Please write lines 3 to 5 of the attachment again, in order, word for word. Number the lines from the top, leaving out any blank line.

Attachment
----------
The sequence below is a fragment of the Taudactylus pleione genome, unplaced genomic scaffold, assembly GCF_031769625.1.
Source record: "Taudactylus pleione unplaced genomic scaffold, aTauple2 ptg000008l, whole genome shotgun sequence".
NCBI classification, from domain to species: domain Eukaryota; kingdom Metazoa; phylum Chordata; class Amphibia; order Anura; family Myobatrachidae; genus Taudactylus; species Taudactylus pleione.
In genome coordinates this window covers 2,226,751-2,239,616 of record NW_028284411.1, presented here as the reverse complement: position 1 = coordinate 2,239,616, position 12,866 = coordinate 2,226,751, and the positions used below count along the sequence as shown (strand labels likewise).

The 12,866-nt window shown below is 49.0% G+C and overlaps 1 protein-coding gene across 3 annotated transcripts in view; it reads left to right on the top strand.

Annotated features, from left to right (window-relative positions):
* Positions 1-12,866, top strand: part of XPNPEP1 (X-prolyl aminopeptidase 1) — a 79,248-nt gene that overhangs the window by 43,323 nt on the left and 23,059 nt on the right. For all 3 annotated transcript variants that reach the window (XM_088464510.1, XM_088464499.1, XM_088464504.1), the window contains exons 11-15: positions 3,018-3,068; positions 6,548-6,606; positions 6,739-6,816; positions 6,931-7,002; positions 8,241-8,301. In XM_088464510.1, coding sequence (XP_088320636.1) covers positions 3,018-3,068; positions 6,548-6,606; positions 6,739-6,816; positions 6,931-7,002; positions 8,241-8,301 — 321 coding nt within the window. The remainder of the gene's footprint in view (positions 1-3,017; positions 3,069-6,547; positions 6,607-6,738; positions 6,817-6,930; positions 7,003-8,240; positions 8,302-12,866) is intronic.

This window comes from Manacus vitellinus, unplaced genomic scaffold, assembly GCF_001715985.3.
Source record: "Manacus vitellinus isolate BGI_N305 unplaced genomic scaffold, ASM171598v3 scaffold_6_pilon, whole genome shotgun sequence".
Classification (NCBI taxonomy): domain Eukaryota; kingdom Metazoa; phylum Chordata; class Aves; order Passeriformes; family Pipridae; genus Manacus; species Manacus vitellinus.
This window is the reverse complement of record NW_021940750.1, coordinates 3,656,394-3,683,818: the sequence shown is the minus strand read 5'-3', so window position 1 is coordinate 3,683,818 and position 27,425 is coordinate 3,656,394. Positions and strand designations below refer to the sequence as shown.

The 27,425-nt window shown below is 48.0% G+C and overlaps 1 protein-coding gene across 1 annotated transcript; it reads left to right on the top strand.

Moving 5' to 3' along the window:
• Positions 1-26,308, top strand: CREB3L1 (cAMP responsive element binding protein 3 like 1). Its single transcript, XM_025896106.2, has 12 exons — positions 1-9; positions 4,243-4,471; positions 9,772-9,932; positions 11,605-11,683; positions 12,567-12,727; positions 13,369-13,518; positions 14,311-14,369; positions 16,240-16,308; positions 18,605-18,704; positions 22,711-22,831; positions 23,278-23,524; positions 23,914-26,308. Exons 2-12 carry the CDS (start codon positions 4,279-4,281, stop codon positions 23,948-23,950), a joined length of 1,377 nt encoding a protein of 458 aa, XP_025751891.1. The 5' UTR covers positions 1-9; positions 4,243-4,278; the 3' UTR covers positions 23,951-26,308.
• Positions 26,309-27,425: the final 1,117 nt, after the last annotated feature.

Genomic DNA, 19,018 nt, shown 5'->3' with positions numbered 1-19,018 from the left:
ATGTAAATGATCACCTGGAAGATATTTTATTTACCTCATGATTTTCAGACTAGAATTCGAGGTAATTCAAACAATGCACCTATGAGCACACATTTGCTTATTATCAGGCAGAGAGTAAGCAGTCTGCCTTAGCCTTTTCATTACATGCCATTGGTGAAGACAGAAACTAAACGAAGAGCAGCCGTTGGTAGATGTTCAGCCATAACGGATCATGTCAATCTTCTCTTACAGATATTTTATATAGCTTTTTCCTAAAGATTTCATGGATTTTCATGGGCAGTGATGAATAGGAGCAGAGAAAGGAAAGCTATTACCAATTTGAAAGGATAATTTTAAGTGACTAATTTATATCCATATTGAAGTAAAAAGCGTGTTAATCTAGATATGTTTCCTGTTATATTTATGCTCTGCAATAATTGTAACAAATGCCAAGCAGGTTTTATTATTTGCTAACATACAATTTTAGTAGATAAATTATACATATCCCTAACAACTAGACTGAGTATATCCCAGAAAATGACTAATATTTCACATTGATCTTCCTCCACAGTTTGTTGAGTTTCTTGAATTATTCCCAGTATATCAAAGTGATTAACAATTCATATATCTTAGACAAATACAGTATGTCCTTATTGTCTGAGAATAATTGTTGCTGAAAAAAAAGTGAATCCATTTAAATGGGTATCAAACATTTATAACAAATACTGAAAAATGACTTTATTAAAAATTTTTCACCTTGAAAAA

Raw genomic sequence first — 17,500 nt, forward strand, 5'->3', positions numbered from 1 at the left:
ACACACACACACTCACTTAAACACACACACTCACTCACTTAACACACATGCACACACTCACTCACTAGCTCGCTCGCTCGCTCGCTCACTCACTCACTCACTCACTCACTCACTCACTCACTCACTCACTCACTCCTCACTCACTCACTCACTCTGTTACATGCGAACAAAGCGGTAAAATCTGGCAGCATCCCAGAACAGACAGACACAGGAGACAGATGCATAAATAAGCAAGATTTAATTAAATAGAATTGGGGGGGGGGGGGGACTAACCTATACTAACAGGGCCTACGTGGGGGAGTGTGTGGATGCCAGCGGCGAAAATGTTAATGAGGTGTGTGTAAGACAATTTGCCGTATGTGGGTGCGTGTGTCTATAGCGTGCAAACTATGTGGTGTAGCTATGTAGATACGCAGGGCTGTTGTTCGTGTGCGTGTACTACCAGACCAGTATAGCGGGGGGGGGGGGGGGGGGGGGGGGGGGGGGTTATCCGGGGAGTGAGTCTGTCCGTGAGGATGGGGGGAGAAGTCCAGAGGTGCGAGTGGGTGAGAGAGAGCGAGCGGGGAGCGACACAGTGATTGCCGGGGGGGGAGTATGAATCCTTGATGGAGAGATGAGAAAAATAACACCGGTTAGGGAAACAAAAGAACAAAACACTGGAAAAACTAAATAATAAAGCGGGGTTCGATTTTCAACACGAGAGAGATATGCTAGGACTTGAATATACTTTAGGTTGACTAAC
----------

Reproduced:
NCBI classification, from domain to species: domain Eukaryota; kingdom Metazoa; phylum Chordata; class Amphibia; order Anura; family Myobatrachidae; genus Taudactylus; species Taudactylus pleione.
In genome coordinates this window covers 2,226,751-2,239,616 of record NW_028284411.1, presented here as the reverse complement: position 1 = coordinate 2,239,616, position 12,866 = coordinate 2,226,751, and the positions used below count along the sequence as shown (strand labels likewise).

The 12,866-nt window shown below is 49.0% G+C and overlaps 1 protein-coding gene across 3 annotated transcripts in view; it reads left to right on the top strand.